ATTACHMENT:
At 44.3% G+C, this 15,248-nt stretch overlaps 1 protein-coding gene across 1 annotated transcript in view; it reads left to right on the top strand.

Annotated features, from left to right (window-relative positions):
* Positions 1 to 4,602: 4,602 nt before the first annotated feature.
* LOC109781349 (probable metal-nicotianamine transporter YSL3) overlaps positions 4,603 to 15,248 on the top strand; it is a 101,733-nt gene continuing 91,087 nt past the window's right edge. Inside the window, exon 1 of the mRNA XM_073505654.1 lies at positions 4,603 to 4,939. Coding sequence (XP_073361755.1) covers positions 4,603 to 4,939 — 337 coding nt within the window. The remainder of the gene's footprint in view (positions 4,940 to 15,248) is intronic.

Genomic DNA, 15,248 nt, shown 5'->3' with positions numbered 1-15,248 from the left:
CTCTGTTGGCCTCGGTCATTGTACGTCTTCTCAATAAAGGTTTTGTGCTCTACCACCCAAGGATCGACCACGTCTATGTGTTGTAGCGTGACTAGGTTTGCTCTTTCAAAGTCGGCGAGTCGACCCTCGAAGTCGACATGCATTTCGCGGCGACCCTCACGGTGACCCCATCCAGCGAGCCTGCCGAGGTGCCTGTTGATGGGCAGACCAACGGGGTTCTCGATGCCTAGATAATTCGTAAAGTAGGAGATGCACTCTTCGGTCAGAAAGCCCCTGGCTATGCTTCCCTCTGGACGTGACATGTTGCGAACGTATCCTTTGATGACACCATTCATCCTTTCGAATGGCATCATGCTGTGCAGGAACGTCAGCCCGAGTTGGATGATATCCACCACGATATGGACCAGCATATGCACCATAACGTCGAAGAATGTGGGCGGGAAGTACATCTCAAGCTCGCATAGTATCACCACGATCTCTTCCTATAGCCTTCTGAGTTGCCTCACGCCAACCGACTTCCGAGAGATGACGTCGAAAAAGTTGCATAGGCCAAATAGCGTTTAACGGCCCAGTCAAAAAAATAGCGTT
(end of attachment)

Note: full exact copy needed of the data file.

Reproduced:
At 44.3% G+C, this 15,248-nt stretch overlaps 1 protein-coding gene across 1 annotated transcript in view; it reads left to right on the top strand.

Annotated features, from left to right (window-relative positions):
* Positions 1 to 4,602: 4,602 nt before the first annotated feature.
* LOC109781349 (probable metal-nicotianamine transporter YSL3) overlaps positions 4,603 to 15,248 on the top strand; it is a 101,733-nt gene continuing 91,087 nt past the window's right edge. Inside the window, exon 1 of the mRNA XM_073505654.1 lies at positions 4,603 to 4,939. Coding sequence (XP_073361755.1) covers positions 4,603 to 4,939 — 337 coding nt within the window. The remainder of the gene's footprint in view (positions 4,940 to 15,248) is intronic.

Genomic DNA, 15,248 nt, shown 5'->3' with positions numbered 1-15,248 from the left:
CTCTGTTGGCCTCGGTCATTGTACGTCTTCTCAATAAAGGTTTTGTGCTCTACCACCCAAGGATCGACCACGTCTATGTGTTGTAGCGTGACTAGGTTTGCTCTTTCAAAGTCGGCGAGTCGACCCTCGAAGTCGACATGCATTTCGCGGCGACCCTCACGGTGACCCCATCCAGCGAGCCTGCCGAGGTGCCTGTTGATGGGCAGACCAACGGGGTTCTCGATGCCTAGATAATTCGTAAAGTAGGAGATGCACTCTTCGGTCAGAAAGCCCCTGGCTATGCTTCCCTCTGGACGTGACATGTTGCGAACGTATCCTTTGATGACACCATTCATCCTTTCGAATGGCATCATGCTGTGCAGGAACGTCAGCCCGAGTTGGATGATATCCACCACGATATGGACCAGCATATGCACCATAACGTCGAAGAATGTGGGCGGGAAGTACATCTCAAGCTCGCATAGTATCACCACGATCTCTTCCTATAGCCTTCTGAGTTGCCTCACGCCAACCGACTTCCGAGAGATGACGTCGAAAAAGTTGCATAGGCCAAATAGCGTTTAACGGCCCAGTCAAAAAAATAGCGTT